By J.F. McKenna
I once enjoyed a cigar in the presence of Calvin Coolidge. The experience proved very enlightening.
Well, to be precise, I once smoked a cigar next to a bust of Calvin Coolidge.
That’s almost the same thing.
My audience with President Coolidge’s well-cast likeness was just outside my hotel in Northampton, Mass. I was taking a break while covering an annual trade show for manufacturers. Before me that spring evening, local commerce proceeded in an orderly but vigorous fashion.
“The President” kept me company. And good company he proved to be — in one way living up to the reputation established by its inspiration.
“Very nice town,” I recall telling the sculpture honoring Northampton’s former mayor and the nation’s 30th President.
This Coolidge said nothing, reminding me of the real President’s moniker. President Coolidge was known as “Silent Cal” in life. He remains labeled as such in textbooks.
As a national leader, he allowed business and industry to do the nation’s talking.
President Coolidge had a penchant for what I call MBSOOTW — Management By Staying Out Of the Way. It’s a lesser-known corollary to Management By Walking Around. MBSOOTW keeps politicians and policy wonks from tinkering with market economics. If you haven’t already noticed, many pols and wonks resemble 13-year-old Monopoly addicts buying Park Place with brightly colored but wholly worthless money.
Decades ago, Calvin Coolidge summed up his economic philosophy with this axiom: “The business of America is business.” He backed up those six words with restraint.
“It is his modesty and restraint in governing — virtues that came to be associated with his frugal, pragmatic Vermont upbringing — that are now the object of much discussion,” Vermont Gov. Jim Douglass said at last year’s dedication of President Calvin Coolidge Museum and Education Center in Vermont.
From many corners of economically flatlined, tax-burdened America, President Coolidge gets glowing reappraisals as a leader. No surprise. The nation wants less talk and more results. Coolidge offers a worthy benchmark.
Like a modern-day windsurfer, “President Coolidge often looked as though he were doing nothing, and his peers, as well as later observers, mocked him for it,” wrote economic historian Amity Shlaes on Forbes.com. “But in fact the Coolidge style of government, which included much refraining, took great strength and yielded superior results. Nowhere did the Great Windsurfer demonstrate such strength more than on the waters of economics.”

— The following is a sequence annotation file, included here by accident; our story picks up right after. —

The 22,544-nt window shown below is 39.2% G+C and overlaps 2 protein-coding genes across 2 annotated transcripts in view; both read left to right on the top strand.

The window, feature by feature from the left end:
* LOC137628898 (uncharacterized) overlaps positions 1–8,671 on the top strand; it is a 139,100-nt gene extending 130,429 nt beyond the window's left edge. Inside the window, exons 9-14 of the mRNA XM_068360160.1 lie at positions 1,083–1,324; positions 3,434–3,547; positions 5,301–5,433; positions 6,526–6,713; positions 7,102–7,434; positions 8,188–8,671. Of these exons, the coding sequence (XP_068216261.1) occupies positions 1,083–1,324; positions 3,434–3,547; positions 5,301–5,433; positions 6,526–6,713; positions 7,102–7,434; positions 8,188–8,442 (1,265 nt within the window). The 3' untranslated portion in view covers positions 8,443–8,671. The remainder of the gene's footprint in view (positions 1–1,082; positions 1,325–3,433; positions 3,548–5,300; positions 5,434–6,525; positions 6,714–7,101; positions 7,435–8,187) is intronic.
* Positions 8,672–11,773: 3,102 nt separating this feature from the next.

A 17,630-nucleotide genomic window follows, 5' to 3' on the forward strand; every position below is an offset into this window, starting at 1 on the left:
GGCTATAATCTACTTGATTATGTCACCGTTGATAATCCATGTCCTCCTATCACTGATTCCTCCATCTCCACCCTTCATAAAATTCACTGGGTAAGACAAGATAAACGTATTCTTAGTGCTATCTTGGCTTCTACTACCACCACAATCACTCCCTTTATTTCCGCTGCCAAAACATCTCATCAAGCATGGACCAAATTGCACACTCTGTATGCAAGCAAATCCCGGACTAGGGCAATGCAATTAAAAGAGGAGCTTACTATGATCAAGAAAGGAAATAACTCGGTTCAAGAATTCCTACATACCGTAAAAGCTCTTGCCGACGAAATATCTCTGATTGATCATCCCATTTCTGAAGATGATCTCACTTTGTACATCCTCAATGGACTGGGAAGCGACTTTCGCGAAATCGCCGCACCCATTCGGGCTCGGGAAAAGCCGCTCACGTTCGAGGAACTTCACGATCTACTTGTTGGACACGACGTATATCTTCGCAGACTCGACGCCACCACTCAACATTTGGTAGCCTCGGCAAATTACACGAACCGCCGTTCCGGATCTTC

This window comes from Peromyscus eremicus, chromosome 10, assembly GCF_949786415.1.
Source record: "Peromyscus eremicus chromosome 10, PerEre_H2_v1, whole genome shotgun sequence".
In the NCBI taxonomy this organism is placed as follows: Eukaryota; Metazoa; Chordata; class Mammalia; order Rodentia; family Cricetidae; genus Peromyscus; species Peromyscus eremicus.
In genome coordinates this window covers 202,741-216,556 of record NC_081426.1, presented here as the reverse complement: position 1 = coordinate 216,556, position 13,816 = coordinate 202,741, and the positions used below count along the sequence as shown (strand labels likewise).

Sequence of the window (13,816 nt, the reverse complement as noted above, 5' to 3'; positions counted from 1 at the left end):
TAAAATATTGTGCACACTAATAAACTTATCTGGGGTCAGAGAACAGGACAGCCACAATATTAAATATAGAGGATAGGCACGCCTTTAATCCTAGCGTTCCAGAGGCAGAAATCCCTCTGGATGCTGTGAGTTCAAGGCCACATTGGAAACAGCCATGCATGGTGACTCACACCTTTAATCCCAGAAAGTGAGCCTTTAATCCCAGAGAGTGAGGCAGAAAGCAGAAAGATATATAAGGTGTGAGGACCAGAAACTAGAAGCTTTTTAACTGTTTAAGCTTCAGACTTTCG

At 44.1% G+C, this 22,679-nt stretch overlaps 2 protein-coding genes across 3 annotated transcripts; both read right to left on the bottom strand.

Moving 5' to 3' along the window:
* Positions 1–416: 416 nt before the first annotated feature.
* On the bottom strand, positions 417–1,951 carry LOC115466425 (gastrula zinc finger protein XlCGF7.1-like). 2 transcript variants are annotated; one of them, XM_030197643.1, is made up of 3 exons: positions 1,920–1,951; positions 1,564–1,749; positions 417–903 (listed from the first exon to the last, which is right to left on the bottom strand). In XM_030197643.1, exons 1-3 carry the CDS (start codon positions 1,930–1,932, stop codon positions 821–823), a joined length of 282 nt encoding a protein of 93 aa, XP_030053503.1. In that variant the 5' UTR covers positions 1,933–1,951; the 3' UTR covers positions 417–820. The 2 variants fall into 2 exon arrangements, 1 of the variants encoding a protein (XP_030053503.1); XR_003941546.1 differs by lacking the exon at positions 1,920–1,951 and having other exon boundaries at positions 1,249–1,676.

President Coolidge was short on conversation but long on commitment, particularly to low taxes and sensible monetary policy, said Shlaes, co-author of the history blog www.silentcal.com . As the Web site Conservapedia notes, President Coolidge’s policy “was a simple one, made easier by the continuous prosperity [now absent] and the weakness of the liberal opposition [likely to be reappear soon]. He believed in government economy, reduced taxation, and gave aid to private business without accompanying restrictive regulation.”
Today, Shlaes pointed out, “our government has moved so far from Coolidge’s tenets that it’s difficult to imagine such policies being emulated. But it is precisely this remove that is creating a new and national fascination with the Great Windsurfer.”
For awhile now, America has swiped an angry finger, back and forth, atop the electoral reset button. Policy makers with any sense of long-term survival should give serious thought to borrowing from Silent Cal’s political playbook.
A trip to Northampton might even be in order, with or without cigars. The silence would certainly prove instructive.
J.F. McKenna is a veteran business journalist and communications consultant.